• Winner of the 2017 Dublin International Literary Award!
• Shortlisted for the Man Booker International Prize 2016
• Shortlisted for the Three Percent Best Translated Book Award

Perfect Read for fans of Gabriel Garcia Marquez. This is a winding family tale with beautiful descriptive prose, and such elegance. Applause to the writer Jose Eduardo Agualusa and translator Daniel Hahn.

Favourite Moment: Ludo sacrifices a lot to stay hidden in her apartment, but there is a hilarious moment when the tenants below her house chickens on their balcony. Ludo fashions a noose and nonchalantly nabs the rooster, who doesn’t seem to give a flap and is still happily alive when released. This gives Ludo an idea that this doesn’t need to be a one-off adventure. She can raise chickens too, so she goes after a hen. The hen is far less enthused than the rooster and kicks up a fuss. It’s a funny and triumphant moment for this poor woman.

Although this is fiction, Ludovica Mano died in Luanda, at the Sagrada Esperanca clinic, in the early hours of October 5, 2010. She was eight-five years old. Sabalu Estevao Capitango gave Agualusa copies of ten notebooks in which Ludo had been writing her diary, in the first years of the twenty-eight during which she had shut herself away. In addition, Agualusa had access to the diaries that followed her release and to a huge collection of photographs taken of Ludo’s texts and charcoal pictures on the walls of her apartment. He’s used her diaries, poems, and reflections to reconstruct much of her first-hand account, albeit fictionalized for the novel.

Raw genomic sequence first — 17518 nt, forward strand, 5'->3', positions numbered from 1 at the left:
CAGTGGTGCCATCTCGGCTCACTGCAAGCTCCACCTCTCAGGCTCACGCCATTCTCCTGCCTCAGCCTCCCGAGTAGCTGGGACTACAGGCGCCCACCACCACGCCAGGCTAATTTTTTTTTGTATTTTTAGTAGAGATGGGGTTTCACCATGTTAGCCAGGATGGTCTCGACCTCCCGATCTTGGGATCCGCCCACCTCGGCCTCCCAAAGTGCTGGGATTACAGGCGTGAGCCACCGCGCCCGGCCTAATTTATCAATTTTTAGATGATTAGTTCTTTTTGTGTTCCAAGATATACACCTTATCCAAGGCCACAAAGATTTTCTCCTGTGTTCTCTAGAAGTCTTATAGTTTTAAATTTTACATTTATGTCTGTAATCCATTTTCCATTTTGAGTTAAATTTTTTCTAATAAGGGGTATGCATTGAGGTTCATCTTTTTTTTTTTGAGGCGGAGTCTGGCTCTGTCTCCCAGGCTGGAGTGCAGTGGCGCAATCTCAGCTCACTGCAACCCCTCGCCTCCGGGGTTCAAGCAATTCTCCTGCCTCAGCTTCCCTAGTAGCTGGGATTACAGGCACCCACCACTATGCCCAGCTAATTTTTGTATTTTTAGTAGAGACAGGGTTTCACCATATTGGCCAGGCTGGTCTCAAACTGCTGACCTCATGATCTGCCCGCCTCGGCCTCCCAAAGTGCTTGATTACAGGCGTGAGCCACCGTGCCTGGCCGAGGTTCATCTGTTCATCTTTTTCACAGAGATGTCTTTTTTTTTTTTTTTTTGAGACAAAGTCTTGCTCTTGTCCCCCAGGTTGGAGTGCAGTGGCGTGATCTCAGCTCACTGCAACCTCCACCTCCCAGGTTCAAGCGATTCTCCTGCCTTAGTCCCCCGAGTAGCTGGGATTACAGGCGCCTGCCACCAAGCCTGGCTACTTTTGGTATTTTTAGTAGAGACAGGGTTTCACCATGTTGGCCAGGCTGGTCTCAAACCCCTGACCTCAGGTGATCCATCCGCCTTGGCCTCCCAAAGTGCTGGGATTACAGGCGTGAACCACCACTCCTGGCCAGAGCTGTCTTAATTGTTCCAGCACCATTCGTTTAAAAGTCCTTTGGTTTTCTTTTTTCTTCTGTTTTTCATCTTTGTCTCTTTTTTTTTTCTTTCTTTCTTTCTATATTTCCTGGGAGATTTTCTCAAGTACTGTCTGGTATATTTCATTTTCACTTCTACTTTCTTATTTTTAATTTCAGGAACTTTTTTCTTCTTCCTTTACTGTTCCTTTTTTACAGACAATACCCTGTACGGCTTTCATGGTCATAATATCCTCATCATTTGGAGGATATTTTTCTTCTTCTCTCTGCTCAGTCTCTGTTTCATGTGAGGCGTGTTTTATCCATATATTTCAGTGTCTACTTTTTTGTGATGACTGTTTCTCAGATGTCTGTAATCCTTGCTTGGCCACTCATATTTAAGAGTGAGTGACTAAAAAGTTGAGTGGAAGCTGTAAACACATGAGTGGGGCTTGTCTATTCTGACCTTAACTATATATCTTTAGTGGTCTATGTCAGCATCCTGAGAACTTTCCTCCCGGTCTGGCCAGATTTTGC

A General Theory of Oblivion
by Jose Eduardo Agualusa
translated from the Portuguese by Daniel Hahn
Published by Archipelago Books

Sunday, March 04, 2018

The Muse by Jessie Burton | Book Review


Description: Bestselling author Jessie Burton delivers! This novel weaves together two stories: one set in 1967 in London and the other in 1936 Spain, just before the Spanish civil war. Odelle Bastien is a new immigrant from the Caribbean and lands a job as a typist at the prestigious Skelton Institute of Art. Her boss Marjorie Quick is a bit like the boss in The Devil Wears Prada. Odelle’s boyfriend inherits a painting that is rumoured to be the work of a Spanish artist who thrilled the art market in the 1930s but then disappeared. The story running in parallel to Odelle’s is that of the painting’s creator. This is a great novel about women in art, and modern working women. Peggy Guggenheim makes a brief appearance as well.

Favourite Moment: The dialogue scenes between Odelle and her friend Cynth are really fun, but so is Odelle’s commentary and observations about her new country and workplace.

For nearly the whole of the first week the only person I spoke to was a girl called Pamela Rudge. Pamela was the receptionist, and she would always be there, reading the Express at her counter, elbows on teh wood, gum poppin gin her mouth before the big fellers showed and she threw it in the bin. With a hint of suffering, as if she’d been interrupted in a difficult activity, she would fold the newspaper like a piece of delicate lace and loop up at me. ‘Good morning, Adele,’ she’d say. Twenty-one years old, Pam Rudge was the latest in a long line of East-Enders, an immobile beehive lacquered to her head and enough black eyeliner to feed five pharaohs.